FIG. 5 illustrates a graph of power consumption versus time for a second example of transition through state diagram 300. In this second example of FIG. 5, a single memory access is received followed by a burst of memory accesses at intervals of less than the first constant time T1. The system is initially in fallback2 state 305, the lowest power consumption state. Upon receipt of the first memory access request, the system enters active state 301. At time t3 following elapse of the first constant time T1, the system enters fallback1 state 303 having intermediate power consumption. At time t4 the second access request is received. This second memory access request is received at a time less than the second constant time T2 following transition to fallback1 state 303. Therefore the system transitions to active state 301 in response to this memory access request without ever having reached fallback2 state 303. The system remains at active state 301 throughout the burst of memory accesses. With the interval between consecutive memory access requests less than T1, the variable timer t never reaches T1. Thus the system does not transition to fallback1 state 303 during this interval. At time t5 the Nth and last memory access request of the burst is received. At time t6 the first constant time T1 has elapsed since the Nth memory access. The system transitions to fallback1 state 303. At time t5 the second constant time T2 has elapsed since the Nth memory access. The system enters fallback2 state 305 where it remains for the rest of this example. Note that this example does not involve any run time adaptability of the control parameters.
FIG. 6 illustrates a second example state diagram 400 which employs memory access counts for at least one state transition. State diagram 400 includes four states, active states 401 and 403, fallback1 state 405 and fallback2 state 407. If the initial state is active state 403, fallback1 state 405 or fallback2 state 407, receipt of a memory access request changes to active state 401. At the same time the timer represented by the timer variable t is set to 0 and the count of memory accesses is set to 0. The system remains in active state 401 while both the memory access count c is less than a constant C1 and the timer variable t is less than a first constant time T1. Receipt of another memory access when in active state 401 increments the memory access count c and resets the timer variable t. If this causes the memory access count to equal or exceed the constant C1, then the system transitions to active state 403. Variable timer t is reset. Receipt of another memory access request returns the system to active state 401. When the timer variable t equals or exceeds the constant time T4, the system transitions to fallback2 state 407. Alternatively, the system can transition out of active state 401 if the timer variable t exceeds a constant T3 even if the memory access count c is still less than the constant C1. In this case the system transitions to fallback1 state 405. While in fallback1 state 405 receipt of a memory access request causes the system to transition back active state 401 and reset the memory access count and the timer variable t. If no new memory access requests are received, the system remains in fallback1 state 405 for a constant time T5. Upon reaching fallback2 state 407, the system remains in this state until receipt of a memory access request. Upon such a memory access request, the system transitions to active state 401 and resets both the memory access count c and the timer variable t.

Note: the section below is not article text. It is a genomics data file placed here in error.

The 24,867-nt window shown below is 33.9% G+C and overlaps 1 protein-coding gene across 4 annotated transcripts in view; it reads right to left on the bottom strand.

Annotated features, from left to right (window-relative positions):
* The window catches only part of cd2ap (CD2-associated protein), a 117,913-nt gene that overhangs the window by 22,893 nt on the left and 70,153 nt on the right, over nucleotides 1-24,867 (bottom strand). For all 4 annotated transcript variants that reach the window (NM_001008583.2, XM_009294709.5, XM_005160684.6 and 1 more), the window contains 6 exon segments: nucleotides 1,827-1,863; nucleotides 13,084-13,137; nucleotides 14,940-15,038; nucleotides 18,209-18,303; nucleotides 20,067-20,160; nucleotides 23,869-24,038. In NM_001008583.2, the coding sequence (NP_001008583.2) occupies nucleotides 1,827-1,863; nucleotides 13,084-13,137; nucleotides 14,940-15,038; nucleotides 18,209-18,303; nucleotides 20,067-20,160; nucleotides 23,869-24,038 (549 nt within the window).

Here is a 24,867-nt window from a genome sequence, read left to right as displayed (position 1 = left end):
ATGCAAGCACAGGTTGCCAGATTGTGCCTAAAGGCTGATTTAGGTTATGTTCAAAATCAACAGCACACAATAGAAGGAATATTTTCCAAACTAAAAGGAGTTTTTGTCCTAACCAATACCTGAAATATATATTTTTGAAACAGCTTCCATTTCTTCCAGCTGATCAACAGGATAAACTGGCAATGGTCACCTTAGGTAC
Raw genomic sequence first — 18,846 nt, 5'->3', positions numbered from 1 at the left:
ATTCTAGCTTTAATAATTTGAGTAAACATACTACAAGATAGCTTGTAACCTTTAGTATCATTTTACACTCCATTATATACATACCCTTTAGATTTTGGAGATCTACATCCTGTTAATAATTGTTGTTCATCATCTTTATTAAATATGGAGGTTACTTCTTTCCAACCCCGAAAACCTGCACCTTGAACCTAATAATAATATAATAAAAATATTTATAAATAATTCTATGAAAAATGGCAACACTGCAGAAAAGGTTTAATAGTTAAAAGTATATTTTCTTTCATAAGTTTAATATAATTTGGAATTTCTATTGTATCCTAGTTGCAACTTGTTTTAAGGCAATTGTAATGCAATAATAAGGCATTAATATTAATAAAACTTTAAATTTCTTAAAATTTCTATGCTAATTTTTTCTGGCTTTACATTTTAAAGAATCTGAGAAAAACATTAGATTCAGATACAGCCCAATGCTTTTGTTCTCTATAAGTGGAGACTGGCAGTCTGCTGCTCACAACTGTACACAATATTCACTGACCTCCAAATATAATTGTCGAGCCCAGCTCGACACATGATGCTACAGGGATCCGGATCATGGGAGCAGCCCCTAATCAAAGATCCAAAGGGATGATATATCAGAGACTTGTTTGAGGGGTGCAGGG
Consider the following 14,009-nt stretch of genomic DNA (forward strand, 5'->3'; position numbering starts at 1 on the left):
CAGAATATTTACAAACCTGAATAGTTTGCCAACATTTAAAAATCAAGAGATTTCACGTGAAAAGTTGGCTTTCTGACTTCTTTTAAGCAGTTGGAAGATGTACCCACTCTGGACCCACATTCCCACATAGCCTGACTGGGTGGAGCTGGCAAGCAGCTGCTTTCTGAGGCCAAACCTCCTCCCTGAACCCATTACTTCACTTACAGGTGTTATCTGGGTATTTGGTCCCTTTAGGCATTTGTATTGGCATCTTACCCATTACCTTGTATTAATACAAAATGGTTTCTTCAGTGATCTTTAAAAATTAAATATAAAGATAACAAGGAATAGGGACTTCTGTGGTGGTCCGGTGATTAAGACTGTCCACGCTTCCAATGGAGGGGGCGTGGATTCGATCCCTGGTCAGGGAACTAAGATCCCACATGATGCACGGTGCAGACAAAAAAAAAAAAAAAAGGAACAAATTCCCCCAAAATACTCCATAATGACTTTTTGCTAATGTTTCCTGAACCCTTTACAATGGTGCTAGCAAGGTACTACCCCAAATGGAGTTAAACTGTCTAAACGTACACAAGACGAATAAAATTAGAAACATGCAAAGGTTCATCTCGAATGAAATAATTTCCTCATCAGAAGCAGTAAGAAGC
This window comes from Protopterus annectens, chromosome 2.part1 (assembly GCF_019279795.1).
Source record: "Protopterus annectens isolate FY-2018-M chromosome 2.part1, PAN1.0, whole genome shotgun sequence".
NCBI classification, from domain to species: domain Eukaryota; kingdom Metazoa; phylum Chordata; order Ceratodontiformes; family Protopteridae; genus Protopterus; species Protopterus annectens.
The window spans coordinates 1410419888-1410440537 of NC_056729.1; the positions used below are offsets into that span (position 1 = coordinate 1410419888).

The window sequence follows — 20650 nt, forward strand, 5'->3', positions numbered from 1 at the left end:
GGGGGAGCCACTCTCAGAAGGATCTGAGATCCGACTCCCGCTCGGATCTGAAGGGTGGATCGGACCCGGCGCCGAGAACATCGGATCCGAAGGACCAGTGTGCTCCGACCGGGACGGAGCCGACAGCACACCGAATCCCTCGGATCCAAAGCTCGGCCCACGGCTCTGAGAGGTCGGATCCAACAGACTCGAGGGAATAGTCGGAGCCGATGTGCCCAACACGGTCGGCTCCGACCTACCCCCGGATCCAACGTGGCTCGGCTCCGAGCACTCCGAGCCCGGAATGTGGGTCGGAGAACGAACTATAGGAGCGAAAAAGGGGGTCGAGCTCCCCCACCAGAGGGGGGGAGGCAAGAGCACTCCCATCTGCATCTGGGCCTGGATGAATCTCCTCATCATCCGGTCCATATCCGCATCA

The state diagram 400 of FIG. 6 may be advantageously used where at least some memory access bursts are deterministic. This might occur, for example, for cache line fills. If memory access occur at short intervals, the system remains in active state 401 until the deterministic count is reached. The constant time T4 may be a short time or zero time. This constant should be just long enough to keep FLASH memory 145 in the active state to check for the occurrence of another deterministic burst of memory accesses following shortly after the initial burst. On the other hand, if the number of memory accesses is less than the deterministic number of the cache line fill, then there is no need to keep FLASH memory 145 fully active until the count is reached. Because this case corresponds to the nondeterministic number of memory accesses, an intermediate transition to fallback1 state 405 may advantageously conserve power.